On 10 June 2019, the Government lay legislation introducing a new supplier-led, subsidy-free Smart Export Guarantee (SEG). The SEG is designed to replace the Feed-in Tariffs scheme which was discontinued in March 2019. This transition to a Smart Export Guarantee is part of the Conservative vision that ‘electricity generation should be competitive, and market based.’ However, whilst a replacement for the Feed-in Tariff scheme is needed, there are gaps in the scheme that could potentially leave suppliers at a disadvantage. Suppliers may want to act now to urge the Government to rethink elements of the SEG and make sure the tools are in place for a smooth transition.
The SEG could create a postcode lottery for suppliers
The lack of minimum price means that suppliers’ costs are entirely dependent on external factors. This could put suppliers at a competitive disadvantage based on the region they’re in. Areas with high demand, fewer small-scale generators and high consumer energy use, will result in suppliers paying more for energy imports. Lobbying the Government for a flat rate fee would help ensure consistency throughout the country.
The SEG introduction may place further pressure on energy infrastructure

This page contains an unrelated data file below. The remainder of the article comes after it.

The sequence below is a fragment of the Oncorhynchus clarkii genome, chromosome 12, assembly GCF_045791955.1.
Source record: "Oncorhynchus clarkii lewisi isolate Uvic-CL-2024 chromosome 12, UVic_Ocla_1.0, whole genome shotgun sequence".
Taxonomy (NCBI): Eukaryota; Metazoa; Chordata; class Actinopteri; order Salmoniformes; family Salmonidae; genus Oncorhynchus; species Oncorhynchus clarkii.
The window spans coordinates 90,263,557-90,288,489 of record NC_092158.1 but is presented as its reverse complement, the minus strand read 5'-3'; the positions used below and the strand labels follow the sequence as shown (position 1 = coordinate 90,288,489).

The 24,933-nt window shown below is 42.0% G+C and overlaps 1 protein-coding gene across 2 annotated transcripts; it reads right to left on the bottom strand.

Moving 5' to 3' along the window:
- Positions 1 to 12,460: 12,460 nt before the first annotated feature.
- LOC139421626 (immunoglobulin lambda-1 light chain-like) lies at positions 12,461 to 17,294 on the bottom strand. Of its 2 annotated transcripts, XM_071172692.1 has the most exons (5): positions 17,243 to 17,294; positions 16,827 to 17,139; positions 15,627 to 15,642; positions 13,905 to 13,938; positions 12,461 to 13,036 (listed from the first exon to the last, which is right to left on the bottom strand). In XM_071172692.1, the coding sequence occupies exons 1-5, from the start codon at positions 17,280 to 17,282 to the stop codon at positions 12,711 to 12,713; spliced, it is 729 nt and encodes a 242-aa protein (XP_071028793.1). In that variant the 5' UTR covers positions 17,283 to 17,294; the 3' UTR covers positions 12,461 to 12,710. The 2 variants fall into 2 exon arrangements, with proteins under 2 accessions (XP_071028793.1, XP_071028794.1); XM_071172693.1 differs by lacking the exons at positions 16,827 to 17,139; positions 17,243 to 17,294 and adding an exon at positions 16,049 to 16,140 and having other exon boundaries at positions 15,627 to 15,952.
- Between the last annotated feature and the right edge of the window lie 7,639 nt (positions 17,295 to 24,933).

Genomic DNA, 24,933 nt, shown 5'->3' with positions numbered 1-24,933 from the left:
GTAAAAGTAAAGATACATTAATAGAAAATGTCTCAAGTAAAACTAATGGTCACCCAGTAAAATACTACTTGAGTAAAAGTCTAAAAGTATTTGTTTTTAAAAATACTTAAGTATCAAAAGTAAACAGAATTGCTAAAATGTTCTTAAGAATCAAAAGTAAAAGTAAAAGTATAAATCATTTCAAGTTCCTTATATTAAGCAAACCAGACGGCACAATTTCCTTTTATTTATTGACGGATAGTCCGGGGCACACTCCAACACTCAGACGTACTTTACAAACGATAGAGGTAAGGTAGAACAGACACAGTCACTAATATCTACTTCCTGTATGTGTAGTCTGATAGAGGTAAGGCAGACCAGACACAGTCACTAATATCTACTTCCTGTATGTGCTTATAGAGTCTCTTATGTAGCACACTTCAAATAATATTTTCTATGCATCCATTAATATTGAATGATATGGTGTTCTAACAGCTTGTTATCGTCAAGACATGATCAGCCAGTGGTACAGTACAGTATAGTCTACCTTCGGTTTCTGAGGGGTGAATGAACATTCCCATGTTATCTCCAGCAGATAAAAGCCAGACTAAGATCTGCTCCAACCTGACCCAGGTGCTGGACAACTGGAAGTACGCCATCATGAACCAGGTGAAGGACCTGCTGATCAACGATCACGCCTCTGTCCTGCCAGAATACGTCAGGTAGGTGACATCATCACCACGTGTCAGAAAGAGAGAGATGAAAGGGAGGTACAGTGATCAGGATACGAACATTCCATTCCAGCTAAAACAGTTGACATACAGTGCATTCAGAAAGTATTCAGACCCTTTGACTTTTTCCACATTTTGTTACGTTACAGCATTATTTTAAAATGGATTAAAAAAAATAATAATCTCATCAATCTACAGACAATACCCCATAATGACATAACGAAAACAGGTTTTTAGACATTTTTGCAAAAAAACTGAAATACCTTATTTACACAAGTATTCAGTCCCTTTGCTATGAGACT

Unlike Feed-in Tariffs, the Smart Export Guarantee is dependent on the generator having a functioning smart meter. Suppliers will therefore face further pressure to speed up the roll out. As there is no guarantee that the supplier purchasing the energy is the same as the supplier responsible for providing the smart meter, suppliers wishing to purchase energy could be dependent on another supplier installing the smart meter. This raises the possibility of energy going to waste while generators wait for installation to be completed. To ensure a smooth transition, suppliers may want to consider lobbying for the SEG to begin after the smart meter rollout has been completed when the necessary infrastructure is in place.
Government has an incentive to listen
By removing the income guarantee of the Feed-in Tariffs, there is little incentive for people to adopt new, early stage, sustainable technologies as the Government wants. Early stage technology is unlikely to be competitive meaning the generator will receive less (if any) income. This could affect renewable deployment, undermining policymakers’ ambitions. Suppliers could succeed with a lobbying effort built on a message of ensuring a diverse future energy mix, as the risks to the Government’s plans from not listening may provide enough leverage to ensure a full hearing.